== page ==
Although my gut says it's not something to worry about, my brain (and my decades of electronics experience) says "you never know"...
But, in your case, I doubt there is enough room to mount the AT-141 in your propane bottle locker....certainly not enough room if you have two bottles in there (as I assume you will)...


So, with these prefaces, please confirm that these photos accurately depict your Bene 411, or are pretty close to it???
















It seems there is a lazarette on the starboard side (opposite the propane locker)??
And, this is where you had originally wanted to install the AT-141???

Again, this might be okay....you will need to check this out yourself...but be aware of the potential for RFI (especially into the autopilot) if it is mounted close to other electronics systems / wiring...

Also, it appears that there is also a cockpit locker and possibly adequate room to install it in the aft cabin (either on stern bulkhead or overhead)??

Or, possibly under/inside the transom/swim-platform?? Or inside the upper part of the "sugar-scoop" / transom?? (I can't tell from the pictures I have)

Also, remember that the AT-141 is weatherproof on its own and can be mounted outside (such as attached to the sternrail or arch)....I would recommend an additional outer cover / box to add additional weather protection, and it should be fine....although this is not ideal as it does expose the wiring to the weather, and provisions should be made to protect them, as well...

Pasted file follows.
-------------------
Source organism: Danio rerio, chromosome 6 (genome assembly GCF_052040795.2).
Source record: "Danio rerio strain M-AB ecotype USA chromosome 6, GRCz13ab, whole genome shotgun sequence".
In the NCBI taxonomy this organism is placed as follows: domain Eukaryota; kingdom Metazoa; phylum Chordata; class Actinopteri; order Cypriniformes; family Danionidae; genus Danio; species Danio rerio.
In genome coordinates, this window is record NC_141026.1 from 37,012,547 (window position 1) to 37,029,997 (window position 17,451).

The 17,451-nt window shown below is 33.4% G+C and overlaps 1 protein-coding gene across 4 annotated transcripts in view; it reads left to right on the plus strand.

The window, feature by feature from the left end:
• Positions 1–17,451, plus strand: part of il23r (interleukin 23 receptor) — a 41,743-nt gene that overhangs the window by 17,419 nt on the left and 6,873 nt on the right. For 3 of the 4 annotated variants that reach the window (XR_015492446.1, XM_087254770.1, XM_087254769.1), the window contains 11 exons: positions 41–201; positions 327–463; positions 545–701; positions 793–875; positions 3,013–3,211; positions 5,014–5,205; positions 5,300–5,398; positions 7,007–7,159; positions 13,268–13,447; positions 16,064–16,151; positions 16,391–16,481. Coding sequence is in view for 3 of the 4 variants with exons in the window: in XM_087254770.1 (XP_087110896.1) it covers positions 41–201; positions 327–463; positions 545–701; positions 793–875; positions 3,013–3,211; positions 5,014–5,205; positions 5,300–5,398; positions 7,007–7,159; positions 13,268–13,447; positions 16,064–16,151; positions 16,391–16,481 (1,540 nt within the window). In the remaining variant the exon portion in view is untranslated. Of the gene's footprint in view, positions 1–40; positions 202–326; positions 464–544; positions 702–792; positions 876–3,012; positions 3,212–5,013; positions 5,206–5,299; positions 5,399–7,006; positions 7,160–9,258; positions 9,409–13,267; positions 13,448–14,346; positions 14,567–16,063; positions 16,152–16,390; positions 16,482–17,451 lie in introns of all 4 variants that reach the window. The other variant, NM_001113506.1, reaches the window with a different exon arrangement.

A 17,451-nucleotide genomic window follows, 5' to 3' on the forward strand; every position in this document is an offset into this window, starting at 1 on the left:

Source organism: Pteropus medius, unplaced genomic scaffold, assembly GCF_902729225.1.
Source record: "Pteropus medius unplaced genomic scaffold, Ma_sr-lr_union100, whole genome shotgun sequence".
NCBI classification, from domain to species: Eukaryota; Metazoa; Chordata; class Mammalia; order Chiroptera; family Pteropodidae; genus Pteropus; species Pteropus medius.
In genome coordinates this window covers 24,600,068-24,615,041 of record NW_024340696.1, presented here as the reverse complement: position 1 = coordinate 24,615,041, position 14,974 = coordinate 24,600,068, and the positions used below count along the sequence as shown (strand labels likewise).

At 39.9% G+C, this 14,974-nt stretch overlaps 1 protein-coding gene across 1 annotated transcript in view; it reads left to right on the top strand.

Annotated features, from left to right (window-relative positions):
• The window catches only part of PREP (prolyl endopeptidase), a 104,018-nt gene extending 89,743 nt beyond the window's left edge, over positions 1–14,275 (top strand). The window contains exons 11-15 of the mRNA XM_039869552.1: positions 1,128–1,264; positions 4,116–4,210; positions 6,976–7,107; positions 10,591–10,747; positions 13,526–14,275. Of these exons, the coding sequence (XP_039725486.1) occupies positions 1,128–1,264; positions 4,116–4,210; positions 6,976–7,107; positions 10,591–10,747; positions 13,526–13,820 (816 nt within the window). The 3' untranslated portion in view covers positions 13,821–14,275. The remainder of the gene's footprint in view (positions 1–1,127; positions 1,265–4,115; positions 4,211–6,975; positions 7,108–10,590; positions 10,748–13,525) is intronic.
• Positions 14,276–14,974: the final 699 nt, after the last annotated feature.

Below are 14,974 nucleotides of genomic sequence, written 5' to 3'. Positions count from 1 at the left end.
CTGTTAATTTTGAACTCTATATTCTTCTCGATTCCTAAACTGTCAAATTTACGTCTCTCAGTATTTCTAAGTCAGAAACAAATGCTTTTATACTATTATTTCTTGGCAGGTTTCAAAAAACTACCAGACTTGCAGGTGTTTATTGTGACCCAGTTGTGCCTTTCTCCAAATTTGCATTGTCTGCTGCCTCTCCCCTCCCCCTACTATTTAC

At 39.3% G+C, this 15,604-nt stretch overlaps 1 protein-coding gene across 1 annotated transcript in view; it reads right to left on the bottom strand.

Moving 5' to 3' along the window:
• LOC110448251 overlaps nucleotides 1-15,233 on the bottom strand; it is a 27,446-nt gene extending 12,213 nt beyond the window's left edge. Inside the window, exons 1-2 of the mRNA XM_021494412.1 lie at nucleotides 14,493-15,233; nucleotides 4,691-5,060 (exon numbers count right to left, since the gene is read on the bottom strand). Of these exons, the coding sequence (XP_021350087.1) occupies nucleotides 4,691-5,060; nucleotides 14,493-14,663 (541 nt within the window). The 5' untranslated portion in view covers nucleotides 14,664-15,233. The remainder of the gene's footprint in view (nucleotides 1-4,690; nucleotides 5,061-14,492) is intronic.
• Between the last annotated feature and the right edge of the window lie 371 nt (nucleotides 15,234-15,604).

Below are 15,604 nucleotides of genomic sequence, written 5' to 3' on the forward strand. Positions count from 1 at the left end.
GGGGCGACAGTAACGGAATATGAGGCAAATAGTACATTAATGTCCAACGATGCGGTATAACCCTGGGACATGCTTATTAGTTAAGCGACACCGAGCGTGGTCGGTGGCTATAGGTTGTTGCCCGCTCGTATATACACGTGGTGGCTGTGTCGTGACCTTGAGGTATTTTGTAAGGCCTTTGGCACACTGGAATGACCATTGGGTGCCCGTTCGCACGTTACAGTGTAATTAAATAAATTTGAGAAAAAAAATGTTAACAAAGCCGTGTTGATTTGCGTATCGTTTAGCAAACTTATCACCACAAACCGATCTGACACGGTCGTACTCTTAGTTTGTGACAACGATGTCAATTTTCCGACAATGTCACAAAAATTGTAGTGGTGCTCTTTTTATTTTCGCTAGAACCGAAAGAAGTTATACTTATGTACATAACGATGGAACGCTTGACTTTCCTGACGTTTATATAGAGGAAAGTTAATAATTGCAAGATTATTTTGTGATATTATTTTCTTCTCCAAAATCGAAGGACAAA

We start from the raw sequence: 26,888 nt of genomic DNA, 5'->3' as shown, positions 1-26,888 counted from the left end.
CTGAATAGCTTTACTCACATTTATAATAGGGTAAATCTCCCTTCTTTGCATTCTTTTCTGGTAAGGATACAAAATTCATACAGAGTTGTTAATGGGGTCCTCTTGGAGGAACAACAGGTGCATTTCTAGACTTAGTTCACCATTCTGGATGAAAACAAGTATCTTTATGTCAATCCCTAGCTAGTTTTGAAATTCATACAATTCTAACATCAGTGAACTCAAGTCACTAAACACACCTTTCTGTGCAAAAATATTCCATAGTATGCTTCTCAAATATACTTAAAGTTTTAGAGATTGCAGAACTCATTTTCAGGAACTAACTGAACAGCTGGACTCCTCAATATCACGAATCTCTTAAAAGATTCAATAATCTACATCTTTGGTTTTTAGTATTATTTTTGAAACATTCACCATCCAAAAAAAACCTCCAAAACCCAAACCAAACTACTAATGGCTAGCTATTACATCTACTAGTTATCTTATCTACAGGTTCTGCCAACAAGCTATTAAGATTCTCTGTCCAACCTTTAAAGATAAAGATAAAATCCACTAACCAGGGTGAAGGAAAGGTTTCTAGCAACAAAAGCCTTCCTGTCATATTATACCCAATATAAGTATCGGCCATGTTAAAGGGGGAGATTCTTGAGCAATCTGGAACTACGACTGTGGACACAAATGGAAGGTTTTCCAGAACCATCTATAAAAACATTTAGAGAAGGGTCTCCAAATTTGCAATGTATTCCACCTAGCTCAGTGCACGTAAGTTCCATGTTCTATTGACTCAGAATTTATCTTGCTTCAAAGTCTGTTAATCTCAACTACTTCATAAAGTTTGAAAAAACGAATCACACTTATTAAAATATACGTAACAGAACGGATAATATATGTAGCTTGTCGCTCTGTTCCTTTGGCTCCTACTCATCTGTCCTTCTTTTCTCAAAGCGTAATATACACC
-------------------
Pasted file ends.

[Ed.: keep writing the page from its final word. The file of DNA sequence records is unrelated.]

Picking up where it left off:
The point I'm making here, in addition to showing you that you do have options....
Is that like I wrote earlier...."every boat is different" and "every owner has different applications / desires"....and everyone has different compromises to make!

Just be sure to get a good antenna ground!


3) Regarding RF / Antenna ground...
When you write:
Quote:
Originally Posted by Safc View Post
As for the ground, I'm still in doubt... Seems easy to make a KISS myself, not worth spending a lot of money on that... On the otherhand, a dynaplate still gives better results I guess...
I can't help but to cringe a bit... (sorry)
But, again, I don't have a Bene 411....but don't you have bronze thru-hulls??? (mine are Marelon, but I thought yours were bronze?)
If you have good-quality bronze thru-hulls, and one is within 8' - 10' of where you'll install the tuner, you're in good shape...all you need is <$50 worth of 3" wide copper strapping, and at most a couple hours of your labor, nd you'll have a good RF / Antenna ground...
(yes, Dynaplates work, but no better than a solid bronze plate of the same size....and it has been proven that while the contact area is smaller, bronze thru-hulls work as a way to connect to the sea water, too!)

AND/OR...

And/Or, run some strapping (or wire) to the alum toerail (be sure to make connection into the alum, not on the anodized outside of the alum), pushpit bases, stanchion bases, your arch bases, your metal tanks (?), etc...and then even run a strap up to your keel bolts...
And, you'll have a good RF / Antenna ground....